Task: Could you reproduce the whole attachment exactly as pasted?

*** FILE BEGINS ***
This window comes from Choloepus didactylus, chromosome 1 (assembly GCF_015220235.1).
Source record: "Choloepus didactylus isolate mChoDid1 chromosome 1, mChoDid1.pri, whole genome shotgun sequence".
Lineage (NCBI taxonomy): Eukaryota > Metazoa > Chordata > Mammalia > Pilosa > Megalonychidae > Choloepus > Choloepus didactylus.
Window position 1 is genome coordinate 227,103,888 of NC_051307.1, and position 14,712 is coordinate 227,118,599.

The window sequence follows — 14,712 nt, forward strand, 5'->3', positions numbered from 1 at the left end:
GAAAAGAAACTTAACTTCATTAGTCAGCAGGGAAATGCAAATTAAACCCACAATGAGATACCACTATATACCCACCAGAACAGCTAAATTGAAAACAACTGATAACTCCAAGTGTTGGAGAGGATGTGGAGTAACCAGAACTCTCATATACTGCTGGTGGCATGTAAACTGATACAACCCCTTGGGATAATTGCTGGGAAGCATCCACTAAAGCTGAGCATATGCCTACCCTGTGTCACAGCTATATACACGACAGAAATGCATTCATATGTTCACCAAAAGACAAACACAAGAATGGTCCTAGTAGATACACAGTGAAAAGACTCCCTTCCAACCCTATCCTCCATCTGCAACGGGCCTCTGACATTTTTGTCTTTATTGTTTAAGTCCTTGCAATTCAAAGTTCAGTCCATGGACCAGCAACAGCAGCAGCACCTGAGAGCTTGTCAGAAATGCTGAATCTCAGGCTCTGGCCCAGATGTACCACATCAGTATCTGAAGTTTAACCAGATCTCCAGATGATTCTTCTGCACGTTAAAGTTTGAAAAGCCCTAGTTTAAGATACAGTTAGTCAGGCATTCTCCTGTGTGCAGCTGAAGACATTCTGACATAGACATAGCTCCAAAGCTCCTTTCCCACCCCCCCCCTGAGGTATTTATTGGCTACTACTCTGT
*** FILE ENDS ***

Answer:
This window comes from Choloepus didactylus, chromosome 1 (assembly GCF_015220235.1).
Source record: "Choloepus didactylus isolate mChoDid1 chromosome 1, mChoDid1.pri, whole genome shotgun sequence".
Lineage (NCBI taxonomy): Eukaryota > Metazoa > Chordata > Mammalia > Pilosa > Megalonychidae > Choloepus > Choloepus didactylus.
Window position 1 is genome coordinate 227,103,888 of NC_051307.1, and position 14,712 is coordinate 227,118,599.

The window sequence follows — 14,712 nt, forward strand, 5'->3', positions numbered from 1 at the left end:
GAAAAGAAACTTAACTTCATTAGTCAGCAGGGAAATGCAAATTAAACCCACAATGAGATACCACTATATACCCACCAGAACAGCTAAATTGAAAACAACTGATAACTCCAAGTGTTGGAGAGGATGTGGAGTAACCAGAACTCTCATATACTGCTGGTGGCATGTAAACTGATACAACCCCTTGGGATAATTGCTGGGAAGCATCCACTAAAGCTGAGCATATGCCTACCCTGTGTCACAGCTATATACACGACAGAAATGCATTCATATGTTCACCAAAAGACAAACACAAGAATGGTCCTAGTAGATACACAGTGAAAAGACTCCCTTCCAACCCTATCCTCCATCTGCAACGGGCCTCTGACATTTTTGTCTTTATTGTTTAAGTCCTTGCAATTCAAAGTTCAGTCCATGGACCAGCAACAGCAGCAGCACCTGAGAGCTTGTCAGAAATGCTGAATCTCAGGCTCTGGCCCAGATGTACCACATCAGTATCTGAAGTTTAACCAGATCTCCAGATGATTCTTCTGCACGTTAAAGTTTGAAAAGCCCTAGTTTAAGATACAGTTAGTCAGGCATTCTCCTGTGTGCAGCTGAAGACATTCTGACATAGACATAGCTCCAAAGCTCCTTTCCCACCCCCCCCCTGAGGTATTTATTGGCTACTACTCTGT